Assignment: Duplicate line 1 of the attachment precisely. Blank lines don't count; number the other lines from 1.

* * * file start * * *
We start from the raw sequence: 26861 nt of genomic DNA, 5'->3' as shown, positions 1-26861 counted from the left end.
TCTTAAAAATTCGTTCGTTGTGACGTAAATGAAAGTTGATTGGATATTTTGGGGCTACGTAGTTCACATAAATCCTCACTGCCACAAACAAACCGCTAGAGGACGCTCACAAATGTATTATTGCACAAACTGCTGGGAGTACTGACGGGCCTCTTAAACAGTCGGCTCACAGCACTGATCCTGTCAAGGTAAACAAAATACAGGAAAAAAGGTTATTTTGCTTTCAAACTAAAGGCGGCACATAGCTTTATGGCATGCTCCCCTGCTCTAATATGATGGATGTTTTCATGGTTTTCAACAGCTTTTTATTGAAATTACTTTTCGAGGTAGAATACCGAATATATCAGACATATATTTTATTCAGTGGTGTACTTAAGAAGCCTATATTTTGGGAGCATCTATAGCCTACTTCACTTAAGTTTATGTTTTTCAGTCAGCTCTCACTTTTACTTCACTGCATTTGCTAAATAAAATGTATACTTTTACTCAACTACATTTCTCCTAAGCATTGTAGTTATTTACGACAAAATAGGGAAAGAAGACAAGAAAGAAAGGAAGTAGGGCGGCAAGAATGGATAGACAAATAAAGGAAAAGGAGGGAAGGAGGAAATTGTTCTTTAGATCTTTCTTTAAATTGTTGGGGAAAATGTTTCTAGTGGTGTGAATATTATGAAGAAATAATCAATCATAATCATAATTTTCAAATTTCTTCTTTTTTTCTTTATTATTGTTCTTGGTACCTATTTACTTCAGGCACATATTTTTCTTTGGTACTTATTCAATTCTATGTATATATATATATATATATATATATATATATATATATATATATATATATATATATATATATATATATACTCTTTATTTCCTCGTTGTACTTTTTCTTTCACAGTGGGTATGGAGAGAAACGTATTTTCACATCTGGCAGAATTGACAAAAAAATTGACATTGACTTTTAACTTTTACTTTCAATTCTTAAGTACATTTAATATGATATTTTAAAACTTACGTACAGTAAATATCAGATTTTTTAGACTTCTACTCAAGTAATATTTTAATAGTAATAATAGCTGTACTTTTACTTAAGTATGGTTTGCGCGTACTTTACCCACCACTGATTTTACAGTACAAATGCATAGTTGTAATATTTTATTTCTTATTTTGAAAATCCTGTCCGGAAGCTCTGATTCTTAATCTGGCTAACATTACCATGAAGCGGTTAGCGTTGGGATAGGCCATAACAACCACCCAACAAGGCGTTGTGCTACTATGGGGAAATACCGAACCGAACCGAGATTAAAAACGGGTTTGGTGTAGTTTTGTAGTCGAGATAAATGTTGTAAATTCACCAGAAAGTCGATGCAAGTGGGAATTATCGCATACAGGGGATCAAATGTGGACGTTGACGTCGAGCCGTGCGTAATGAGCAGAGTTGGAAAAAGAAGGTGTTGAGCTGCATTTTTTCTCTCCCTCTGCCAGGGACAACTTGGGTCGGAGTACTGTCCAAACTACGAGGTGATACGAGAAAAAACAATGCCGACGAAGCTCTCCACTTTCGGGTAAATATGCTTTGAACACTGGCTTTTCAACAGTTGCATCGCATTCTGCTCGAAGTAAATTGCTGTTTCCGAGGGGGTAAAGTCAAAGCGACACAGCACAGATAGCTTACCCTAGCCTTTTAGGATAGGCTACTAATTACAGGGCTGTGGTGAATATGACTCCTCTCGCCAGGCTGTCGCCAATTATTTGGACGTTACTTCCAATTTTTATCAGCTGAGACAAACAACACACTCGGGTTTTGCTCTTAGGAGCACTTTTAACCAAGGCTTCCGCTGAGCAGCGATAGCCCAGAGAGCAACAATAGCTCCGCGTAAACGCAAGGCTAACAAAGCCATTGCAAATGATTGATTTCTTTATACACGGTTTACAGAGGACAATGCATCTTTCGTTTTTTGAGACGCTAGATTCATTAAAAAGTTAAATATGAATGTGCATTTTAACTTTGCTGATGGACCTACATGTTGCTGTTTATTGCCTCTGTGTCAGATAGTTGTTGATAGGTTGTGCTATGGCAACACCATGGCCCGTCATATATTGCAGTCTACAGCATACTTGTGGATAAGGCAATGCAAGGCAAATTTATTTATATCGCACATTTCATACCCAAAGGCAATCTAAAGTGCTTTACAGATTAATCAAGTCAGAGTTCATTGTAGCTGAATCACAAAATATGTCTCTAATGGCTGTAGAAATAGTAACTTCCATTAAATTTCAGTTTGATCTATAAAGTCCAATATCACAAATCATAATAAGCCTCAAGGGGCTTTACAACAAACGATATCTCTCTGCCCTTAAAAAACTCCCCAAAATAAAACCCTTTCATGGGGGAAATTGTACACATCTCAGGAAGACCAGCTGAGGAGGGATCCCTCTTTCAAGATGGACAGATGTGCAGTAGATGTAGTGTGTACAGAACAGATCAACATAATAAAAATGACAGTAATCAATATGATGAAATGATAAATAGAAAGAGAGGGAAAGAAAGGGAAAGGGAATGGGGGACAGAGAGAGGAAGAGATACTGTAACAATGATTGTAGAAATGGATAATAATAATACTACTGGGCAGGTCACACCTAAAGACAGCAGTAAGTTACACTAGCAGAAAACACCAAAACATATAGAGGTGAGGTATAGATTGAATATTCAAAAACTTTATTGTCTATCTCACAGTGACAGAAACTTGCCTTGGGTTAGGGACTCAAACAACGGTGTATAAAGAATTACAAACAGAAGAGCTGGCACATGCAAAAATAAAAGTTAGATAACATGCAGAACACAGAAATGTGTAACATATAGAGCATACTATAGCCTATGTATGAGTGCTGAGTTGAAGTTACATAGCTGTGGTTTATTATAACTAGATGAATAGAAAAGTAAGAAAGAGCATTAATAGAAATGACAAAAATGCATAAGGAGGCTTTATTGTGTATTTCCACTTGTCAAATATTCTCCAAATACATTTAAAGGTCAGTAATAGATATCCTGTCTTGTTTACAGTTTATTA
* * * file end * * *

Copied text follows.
We start from the raw sequence: 26861 nt of genomic DNA, 5'->3' as shown, positions 1-26861 counted from the left end.